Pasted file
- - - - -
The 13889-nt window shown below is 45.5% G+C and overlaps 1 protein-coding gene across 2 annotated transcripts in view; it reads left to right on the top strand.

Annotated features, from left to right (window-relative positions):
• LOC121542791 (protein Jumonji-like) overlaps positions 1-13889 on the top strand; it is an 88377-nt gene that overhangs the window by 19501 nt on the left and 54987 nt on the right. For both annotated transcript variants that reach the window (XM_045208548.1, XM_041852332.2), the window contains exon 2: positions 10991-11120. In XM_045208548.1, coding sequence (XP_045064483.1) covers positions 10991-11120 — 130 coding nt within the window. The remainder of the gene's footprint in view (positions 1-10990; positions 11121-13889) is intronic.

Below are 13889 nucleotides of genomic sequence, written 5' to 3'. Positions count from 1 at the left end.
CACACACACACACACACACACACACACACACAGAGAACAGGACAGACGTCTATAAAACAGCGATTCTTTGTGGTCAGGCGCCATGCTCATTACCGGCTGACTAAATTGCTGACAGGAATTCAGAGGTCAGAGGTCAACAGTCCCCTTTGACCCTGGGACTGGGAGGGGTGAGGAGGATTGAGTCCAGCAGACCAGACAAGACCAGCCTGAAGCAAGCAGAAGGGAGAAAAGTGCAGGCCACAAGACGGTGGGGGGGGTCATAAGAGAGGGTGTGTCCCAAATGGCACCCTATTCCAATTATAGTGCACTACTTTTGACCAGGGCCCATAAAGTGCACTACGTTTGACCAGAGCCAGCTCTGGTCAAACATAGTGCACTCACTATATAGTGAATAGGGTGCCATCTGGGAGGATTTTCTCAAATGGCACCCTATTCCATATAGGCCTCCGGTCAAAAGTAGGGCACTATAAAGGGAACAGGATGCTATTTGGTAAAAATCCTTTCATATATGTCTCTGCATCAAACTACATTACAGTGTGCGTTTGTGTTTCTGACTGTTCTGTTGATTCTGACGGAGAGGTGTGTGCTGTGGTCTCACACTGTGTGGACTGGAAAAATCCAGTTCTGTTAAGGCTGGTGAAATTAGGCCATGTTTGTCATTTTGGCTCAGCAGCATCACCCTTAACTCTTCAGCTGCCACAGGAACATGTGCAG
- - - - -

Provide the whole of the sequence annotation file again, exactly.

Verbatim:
The 13889-nt window shown below is 45.5% G+C and overlaps 1 protein-coding gene across 2 annotated transcripts in view; it reads left to right on the top strand.

Annotated features, from left to right (window-relative positions):
• LOC121542791 (protein Jumonji-like) overlaps positions 1-13889 on the top strand; it is an 88377-nt gene that overhangs the window by 19501 nt on the left and 54987 nt on the right. For both annotated transcript variants that reach the window (XM_045208548.1, XM_041852332.2), the window contains exon 2: positions 10991-11120. In XM_045208548.1, coding sequence (XP_045064483.1) covers positions 10991-11120 — 130 coding nt within the window. The remainder of the gene's footprint in view (positions 1-10990; positions 11121-13889) is intronic.

Below are 13889 nucleotides of genomic sequence, written 5' to 3'. Positions count from 1 at the left end.
CACACACACACACACACACACACACACACACAGAGAACAGGACAGACGTCTATAAAACAGCGATTCTTTGTGGTCAGGCGCCATGCTCATTACCGGCTGACTAAATTGCTGACAGGAATTCAGAGGTCAGAGGTCAACAGTCCCCTTTGACCCTGGGACTGGGAGGGGTGAGGAGGATTGAGTCCAGCAGACCAGACAAGACCAGCCTGAAGCAAGCAGAAGGGAGAAAAGTGCAGGCCACAAGACGGTGGGGGGGGTCATAAGAGAGGGTGTGTCCCAAATGGCACCCTATTCCAATTATAGTGCACTACTTTTGACCAGGGCCCATAAAGTGCACTACGTTTGACCAGAGCCAGCTCTGGTCAAACATAGTGCACTCACTATATAGTGAATAGGGTGCCATCTGGGAGGATTTTCTCAAATGGCACCCTATTCCATATAGGCCTCCGGTCAAAAGTAGGGCACTATAAAGGGAACAGGATGCTATTTGGTAAAAATCCTTTCATATATGTCTCTGCATCAAACTACATTACAGTGTGCGTTTGTGTTTCTGACTGTTCTGTTGATTCTGACGGAGAGGTGTGTGCTGTGGTCTCACACTGTGTGGACTGGAAAAATCCAGTTCTGTTAAGGCTGGTGAAATTAGGCCATGTTTGTCATTTTGGCTCAGCAGCATCACCCTTAACTCTTCAGCTGCCACAGGAACATGTGCAG